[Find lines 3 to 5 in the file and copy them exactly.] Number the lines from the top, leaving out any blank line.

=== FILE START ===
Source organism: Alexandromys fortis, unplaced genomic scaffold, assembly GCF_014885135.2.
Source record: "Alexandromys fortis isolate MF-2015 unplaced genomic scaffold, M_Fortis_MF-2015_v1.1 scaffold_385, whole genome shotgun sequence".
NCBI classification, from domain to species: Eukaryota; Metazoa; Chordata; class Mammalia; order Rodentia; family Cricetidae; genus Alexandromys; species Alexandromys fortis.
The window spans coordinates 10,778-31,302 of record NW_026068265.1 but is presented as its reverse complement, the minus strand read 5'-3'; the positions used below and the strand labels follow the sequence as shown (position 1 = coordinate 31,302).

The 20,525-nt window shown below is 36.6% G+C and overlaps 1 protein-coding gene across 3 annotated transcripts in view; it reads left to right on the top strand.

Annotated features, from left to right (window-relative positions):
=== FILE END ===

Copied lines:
NCBI classification, from domain to species: Eukaryota; Metazoa; Chordata; class Mammalia; order Rodentia; family Cricetidae; genus Alexandromys; species Alexandromys fortis.
The window spans coordinates 10,778-31,302 of record NW_026068265.1 but is presented as its reverse complement, the minus strand read 5'-3'; the positions used below and the strand labels follow the sequence as shown (position 1 = coordinate 31,302).

The 20,525-nt window shown below is 36.6% G+C and overlaps 1 protein-coding gene across 3 annotated transcripts in view; it reads left to right on the top strand.